WEATHER WISE

58 41

Author speaks at racism seminar

IN THE KNOW

SOURCE: ALPHA ZETA

PHOTO BY DAVID MABE

erry Antony, a graduate student in textiles, Jaspreet Saluja, a graduate student in electrical engineering, and Juhi Jain, a graduate student in civil engineering, play tug of war while celebrating Holi—the Hindu Festival of Colors Sunday. Jain said the festival was important to her because the colors represented unity and diversity.

SOURCE: DPS

Wednesday:

WORLD & NATION

69 41 Partly cloudy with temperatures rising to almost 70. SOURCE: WEATHER.COM

Cheney says Obama raises risk of terrorism

Dick Cheney, the former vice president under George W. Bush, defended the Bush administration’s anti-terrorism policies and claimed that changing those policies would actually put American lives at risk. “President Obama campaigned

CAMPUS CALENDAR March 2009 M

T

W

Th

F

1

2

3

4

5

6

7

8

9

10

11

12

13

14

15

16

17

18

19

20

21

22

23

24

25

26

27

28

29

30

31

SOURCE: CNN

Man kills four, then himself

A man, whose name has not been released, apparently murdered four people and then fled the scene and committed suicide early Sunday in a home in Miami, Fla., according to authorities. Authorities got a report of shots fired early Sunday, and showed up to find four bodies with no sign of the shooter, although some witnesses

reported a pickup truck left the area before officers arrived. However, 911 dispatchers soon received a call regarding shots and a house and vehicle engulfed in flames. Police found the alleged shooter dead in the area. The four dead were once the alleged shooters friends and family: his wife, who he was separated from, the daughter of the wife, the daughter’s boyfriend and the boyfriend’s grandmother, the Miami affiliate of CNN reports. “Based on the evidence, detectives have determined the findings at both locations to be consistent with a murder-suicide and possibly domestic related,� authorities said in a statement.

Test Your

Energy IQ! From:  U.S. Department of Energy

In a family of four, if each member takes  one 10­minute shower using a standard  showerhead, how many gallons of water  will the family use per year?

SOURCE: CNN

Sa

Today AGRICULTURE AWARENESS WEEK DAY 1 DOCUMENTARY FILM: “WHEN MOORS RULED EUROPE� Erdahl Cloyd Theater, 4 to 6 p.m. TMF INFO SESSION: ROTARY SCHOLARSHIPS Clark Hall fourth floor conference room, 5 to 6 p.m. HOW WE COMMUNICATE IN CERTAIN SITUATIONS First Year College Commons room 106, 5:30 to 6 p.m. MOCK ADMISSIONS FOR LAW SCHOOL Witherspoon Student Center, 7 to 8:30 p.m.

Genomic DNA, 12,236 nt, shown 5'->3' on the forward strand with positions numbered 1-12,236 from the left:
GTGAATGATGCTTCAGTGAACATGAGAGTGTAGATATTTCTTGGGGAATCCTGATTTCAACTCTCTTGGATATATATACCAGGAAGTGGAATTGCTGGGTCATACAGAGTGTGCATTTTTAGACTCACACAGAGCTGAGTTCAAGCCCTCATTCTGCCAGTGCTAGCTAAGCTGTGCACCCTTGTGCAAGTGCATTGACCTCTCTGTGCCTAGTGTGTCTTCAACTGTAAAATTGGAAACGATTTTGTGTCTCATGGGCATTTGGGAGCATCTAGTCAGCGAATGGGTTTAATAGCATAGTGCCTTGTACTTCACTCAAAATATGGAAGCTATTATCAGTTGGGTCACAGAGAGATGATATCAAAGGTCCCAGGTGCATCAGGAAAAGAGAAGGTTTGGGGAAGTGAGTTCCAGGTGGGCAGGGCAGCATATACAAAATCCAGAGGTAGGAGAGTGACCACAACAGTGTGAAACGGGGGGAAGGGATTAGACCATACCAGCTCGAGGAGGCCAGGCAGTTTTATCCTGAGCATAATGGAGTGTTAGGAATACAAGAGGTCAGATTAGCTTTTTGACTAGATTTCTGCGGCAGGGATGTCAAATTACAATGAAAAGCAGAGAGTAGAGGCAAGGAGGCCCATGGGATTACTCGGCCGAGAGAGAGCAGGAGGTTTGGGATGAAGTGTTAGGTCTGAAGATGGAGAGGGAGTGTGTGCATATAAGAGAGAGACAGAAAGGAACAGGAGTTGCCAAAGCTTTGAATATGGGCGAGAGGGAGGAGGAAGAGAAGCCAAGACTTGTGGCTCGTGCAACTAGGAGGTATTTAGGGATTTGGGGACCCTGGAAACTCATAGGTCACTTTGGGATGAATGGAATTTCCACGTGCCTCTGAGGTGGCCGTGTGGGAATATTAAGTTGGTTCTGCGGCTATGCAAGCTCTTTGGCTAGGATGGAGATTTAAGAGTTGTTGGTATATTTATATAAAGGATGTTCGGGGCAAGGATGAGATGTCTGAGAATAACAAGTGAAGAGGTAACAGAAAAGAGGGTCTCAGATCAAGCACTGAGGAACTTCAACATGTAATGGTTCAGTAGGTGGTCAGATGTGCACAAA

GET INVOLVED IN TECHNICIAN Technician is always looking for people to write, design, copyedit and take photos. If you’re interested, come to our office on the third floor of Witherspoon (across from the elevators) Monday - Thursday 9 a.m. - midnight and Friday, 9 a.m. - 4 p.m., or e-mail Editor-in-Chief Saja Hindi at editor@technicianonline.com.

POLICE BLOTTER March 12 1:28 A.M. | CHECK PERSON Coliseum Deck Officer spoke with group making loud noise. Everything was all right. No further action taken. 2:01 A.M. | TRAFFIC STOP Dan Allen Drive Student was issued citation for stop sign violation. 2:32 A.M. | TRAFFIC STOP Dan Allen Drive Non-student was issued citation for stop sign violation. 8:27 A.M. | CHECK PERSON Coliseum Deck Report of subject pulling on doors

of vehicles. Officers canvassed area with negative results. 10:13 A.M. | MEDICAL ASSIST Student Heath Center Student in need of medical assistance was transported to hospital. 11:13 A.M. | MEDICAL ASSIST Student Health Center Student in need of medical assistance was transported to hospital. 11:20 A.M. | FIRE ALARM MAF Science Building. Units responded to alarm caused by blown light ballast. 3:37 P.M. | ASSIST OTHER AGENCY Public Safety Center Students reported simple assault which occurred off campus. Officer assisted in reporting incident to RPD. Concerned behavior report wascompleted.

7:23 P.M. | SUSPICIOUS INCIDENT Equine Facility Staff reported suspicious subjects in the area. Officers were unable to locate anyone.

Answer: 73,000 gallons

Su

against it all across the country, and now he is making some choices that, in my mind, will, in fact, raise the risk to the American people of another attack,� Cheney said on CNN.

!"#$%&'"&()%*+,&-.).+%/%)0

1112)$342%546%)%*+,

  !"#$%&'&('))&#*+$&,*%-.&+'/$&0.&1$..$234      !"#$%&'()*+,-*'./0/1/2'   '''''''''''''''',)*+,-*'0'   '''''''''''''''',)*+3443'%)5678)9!!            

 

     

on­campus specialists in college health  your on­campus specialists in college health    !  Board Certified Physicians  !  Physician Extenders  !  Appointments online at SHS  Web site or call 919­515­7107   !  !"#$%&'()$*+,-(./.­515­7762  !  Allergy Injection Clinic  !  Immunizations 919­515­7233  !  International Travel Clinic